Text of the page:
What We Saw and Family Law

I recently saw a short article in the Globe & Mail about the changing divorce rate in Canada.

The article had another fascinating piece of information:

Divorce divides marital assets in half (in theory at least), whereas living costs fall by just 30 per cent or so.

That number seems to align with our anecdotal understanding of the re-organization of the family’s finances after a separation.

Separated couples often move from one household with two incomes to two households with two incomes (or one household with one income to two households with one income).  Although your income and assets are generally speaking split in half after separation, your costs of living are not simply split in half.  Put another way, your post-separation expenses do not suddenly become 50% of your pre-separation expenses.  This article suggests there is about a 20% discrepancy, which must resonate with most separated parties.

Think about it, when you and your partner separate and each live in separate residences, those residences each have hydro costs, cable/internet costs, rent/mortgage costs, etc.  There is a built-in redundancy there that each person has to stomach as part of a separation. This is one of many reasons why separation can be so financially stressful (see also Five Things About Divorce that Suck and how Collaborative Law Makes it Easier).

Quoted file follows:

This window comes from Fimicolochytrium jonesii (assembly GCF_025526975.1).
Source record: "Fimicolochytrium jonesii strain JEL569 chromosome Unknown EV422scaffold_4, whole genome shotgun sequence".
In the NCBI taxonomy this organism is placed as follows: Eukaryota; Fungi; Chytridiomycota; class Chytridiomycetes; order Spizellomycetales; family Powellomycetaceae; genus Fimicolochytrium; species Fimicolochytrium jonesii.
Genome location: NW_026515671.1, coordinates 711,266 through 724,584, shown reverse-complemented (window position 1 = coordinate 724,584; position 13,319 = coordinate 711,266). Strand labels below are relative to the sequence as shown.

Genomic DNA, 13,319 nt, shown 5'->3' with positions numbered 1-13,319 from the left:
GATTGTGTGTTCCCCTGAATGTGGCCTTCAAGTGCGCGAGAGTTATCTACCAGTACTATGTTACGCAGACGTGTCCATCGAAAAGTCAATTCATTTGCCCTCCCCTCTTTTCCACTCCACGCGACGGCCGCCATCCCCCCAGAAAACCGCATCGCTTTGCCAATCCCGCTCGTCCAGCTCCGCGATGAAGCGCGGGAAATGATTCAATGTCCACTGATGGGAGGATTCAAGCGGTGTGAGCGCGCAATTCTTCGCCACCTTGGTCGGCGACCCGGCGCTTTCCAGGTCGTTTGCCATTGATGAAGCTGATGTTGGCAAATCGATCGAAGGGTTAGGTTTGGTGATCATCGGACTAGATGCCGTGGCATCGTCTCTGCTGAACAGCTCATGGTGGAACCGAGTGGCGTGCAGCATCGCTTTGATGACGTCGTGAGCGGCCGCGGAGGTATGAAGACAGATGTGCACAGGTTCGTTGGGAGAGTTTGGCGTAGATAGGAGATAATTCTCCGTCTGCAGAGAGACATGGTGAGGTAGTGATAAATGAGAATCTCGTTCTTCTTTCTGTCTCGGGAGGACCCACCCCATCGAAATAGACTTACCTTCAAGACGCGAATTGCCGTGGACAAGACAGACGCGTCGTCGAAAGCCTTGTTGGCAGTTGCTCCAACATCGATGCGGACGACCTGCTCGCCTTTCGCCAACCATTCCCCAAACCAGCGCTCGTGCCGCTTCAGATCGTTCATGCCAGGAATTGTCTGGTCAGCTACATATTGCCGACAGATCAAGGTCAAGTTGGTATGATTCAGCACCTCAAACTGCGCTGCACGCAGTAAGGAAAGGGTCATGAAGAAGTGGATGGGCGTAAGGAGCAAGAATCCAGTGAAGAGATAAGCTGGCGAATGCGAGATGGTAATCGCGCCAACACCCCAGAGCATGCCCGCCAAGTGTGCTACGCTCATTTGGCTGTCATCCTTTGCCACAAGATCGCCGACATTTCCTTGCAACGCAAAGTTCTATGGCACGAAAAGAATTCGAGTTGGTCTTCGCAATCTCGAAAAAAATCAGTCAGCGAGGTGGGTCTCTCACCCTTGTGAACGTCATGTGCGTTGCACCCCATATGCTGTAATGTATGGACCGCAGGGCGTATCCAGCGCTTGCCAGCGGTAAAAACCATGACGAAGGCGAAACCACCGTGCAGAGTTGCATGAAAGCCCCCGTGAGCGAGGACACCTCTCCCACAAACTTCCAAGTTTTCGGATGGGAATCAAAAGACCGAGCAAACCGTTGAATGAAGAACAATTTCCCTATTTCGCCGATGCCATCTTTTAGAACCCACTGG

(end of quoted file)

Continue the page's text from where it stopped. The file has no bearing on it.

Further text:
To me, this underscores the importance of financial literacy—an often-overlooked component of a separation—especially early on when emotional reactions are usually at their highest.

At EFL, we recently held a financial literacy seminar for a number of our clients.  The information provided, by a qualified chartered accountant (CA), was insightful and comforting for those who attended.

In addition to accountants, financial advisors can also provide guidance post-separation to help shape the re-organization of your day-to-day financial life.

At minimum though, a monthly budget sheet is useful in determining which expenses can be trimmed, where money can be found, and just generally where your money is being allocated (which is sometimes far different than you imagine that it is).  If you’d like that spreadsheet, please email us at EFL and we would be happy to provide you with one.

Richard Pollock

pichard pollock small imageIf you have questions about this post, contact me today at rpollock@evansfamilylaw.ca